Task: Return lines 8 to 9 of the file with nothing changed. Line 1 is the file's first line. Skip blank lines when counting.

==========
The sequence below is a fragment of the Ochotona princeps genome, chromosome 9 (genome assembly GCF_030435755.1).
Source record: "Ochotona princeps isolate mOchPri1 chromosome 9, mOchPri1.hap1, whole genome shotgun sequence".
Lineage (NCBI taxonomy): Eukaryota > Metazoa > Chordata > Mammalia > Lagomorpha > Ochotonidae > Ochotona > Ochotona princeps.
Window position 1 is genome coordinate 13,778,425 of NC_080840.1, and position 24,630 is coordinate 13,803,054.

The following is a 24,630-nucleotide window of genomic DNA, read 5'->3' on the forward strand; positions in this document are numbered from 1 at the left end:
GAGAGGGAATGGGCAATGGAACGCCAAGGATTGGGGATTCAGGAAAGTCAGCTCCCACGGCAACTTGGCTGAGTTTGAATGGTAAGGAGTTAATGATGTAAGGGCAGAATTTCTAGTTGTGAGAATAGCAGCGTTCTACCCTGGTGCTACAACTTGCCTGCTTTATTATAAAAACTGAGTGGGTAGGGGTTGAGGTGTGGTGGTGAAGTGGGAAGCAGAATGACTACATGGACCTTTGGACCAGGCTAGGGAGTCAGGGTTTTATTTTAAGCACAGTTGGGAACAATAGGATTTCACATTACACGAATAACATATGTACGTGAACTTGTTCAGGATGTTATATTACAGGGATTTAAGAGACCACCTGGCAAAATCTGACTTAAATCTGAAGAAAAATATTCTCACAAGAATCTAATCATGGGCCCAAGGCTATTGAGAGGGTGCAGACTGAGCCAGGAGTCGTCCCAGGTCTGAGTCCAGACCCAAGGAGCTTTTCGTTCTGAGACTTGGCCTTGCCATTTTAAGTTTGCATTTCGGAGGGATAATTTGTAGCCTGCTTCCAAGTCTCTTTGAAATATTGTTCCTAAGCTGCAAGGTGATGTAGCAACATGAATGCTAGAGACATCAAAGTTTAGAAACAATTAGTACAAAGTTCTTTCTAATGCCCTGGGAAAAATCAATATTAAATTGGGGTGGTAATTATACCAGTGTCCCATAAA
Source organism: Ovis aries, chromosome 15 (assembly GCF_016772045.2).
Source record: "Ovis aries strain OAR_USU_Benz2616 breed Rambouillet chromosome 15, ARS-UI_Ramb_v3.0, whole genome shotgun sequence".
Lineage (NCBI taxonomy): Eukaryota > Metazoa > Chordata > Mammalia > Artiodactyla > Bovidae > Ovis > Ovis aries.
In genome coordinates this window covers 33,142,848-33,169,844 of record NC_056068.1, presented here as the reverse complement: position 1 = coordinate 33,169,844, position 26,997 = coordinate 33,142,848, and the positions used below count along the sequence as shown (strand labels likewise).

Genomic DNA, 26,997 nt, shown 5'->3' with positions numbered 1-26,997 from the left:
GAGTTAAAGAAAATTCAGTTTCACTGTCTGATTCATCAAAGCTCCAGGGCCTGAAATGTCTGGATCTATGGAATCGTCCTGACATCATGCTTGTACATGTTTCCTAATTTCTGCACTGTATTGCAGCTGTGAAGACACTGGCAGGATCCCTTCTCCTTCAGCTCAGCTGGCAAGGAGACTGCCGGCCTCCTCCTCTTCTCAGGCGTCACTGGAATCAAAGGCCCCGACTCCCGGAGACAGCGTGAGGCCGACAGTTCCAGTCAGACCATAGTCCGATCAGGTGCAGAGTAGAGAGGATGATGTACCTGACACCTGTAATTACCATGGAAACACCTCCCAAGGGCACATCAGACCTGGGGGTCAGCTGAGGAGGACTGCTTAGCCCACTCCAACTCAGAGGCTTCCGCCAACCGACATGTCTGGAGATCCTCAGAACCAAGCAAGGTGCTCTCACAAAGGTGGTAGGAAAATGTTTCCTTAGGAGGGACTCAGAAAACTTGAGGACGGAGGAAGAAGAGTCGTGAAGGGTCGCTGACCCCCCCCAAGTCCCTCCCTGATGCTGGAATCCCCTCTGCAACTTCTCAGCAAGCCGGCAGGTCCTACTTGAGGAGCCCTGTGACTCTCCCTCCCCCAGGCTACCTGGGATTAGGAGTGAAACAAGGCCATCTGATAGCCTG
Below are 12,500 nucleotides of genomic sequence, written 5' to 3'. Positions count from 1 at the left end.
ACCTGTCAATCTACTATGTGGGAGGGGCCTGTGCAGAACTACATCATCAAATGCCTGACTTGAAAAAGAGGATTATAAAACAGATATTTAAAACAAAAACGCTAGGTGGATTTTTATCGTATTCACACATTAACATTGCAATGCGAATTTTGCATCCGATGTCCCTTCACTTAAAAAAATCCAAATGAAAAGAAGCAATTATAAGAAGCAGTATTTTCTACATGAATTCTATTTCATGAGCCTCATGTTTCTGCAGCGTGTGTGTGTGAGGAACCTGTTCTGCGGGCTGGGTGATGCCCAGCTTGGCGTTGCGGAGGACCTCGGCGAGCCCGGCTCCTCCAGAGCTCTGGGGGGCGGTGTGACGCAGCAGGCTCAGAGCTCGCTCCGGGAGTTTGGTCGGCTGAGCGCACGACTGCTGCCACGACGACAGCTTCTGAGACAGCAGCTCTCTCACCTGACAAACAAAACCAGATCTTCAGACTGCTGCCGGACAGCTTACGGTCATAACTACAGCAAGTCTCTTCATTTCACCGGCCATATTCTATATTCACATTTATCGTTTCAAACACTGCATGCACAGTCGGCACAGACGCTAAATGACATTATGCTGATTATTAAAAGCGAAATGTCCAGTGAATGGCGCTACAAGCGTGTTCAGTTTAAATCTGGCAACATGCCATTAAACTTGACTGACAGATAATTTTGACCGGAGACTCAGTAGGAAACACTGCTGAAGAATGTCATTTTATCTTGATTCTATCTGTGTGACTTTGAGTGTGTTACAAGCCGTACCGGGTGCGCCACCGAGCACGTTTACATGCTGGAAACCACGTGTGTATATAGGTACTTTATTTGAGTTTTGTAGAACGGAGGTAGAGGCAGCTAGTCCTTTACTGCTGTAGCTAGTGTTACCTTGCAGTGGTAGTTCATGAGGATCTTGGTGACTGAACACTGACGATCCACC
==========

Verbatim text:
Source record: "Ovis aries strain OAR_USU_Benz2616 breed Rambouillet chromosome 15, ARS-UI_Ramb_v3.0, whole genome shotgun sequence".
Lineage (NCBI taxonomy): Eukaryota > Metazoa > Chordata > Mammalia > Artiodactyla > Bovidae > Ovis > Ovis aries.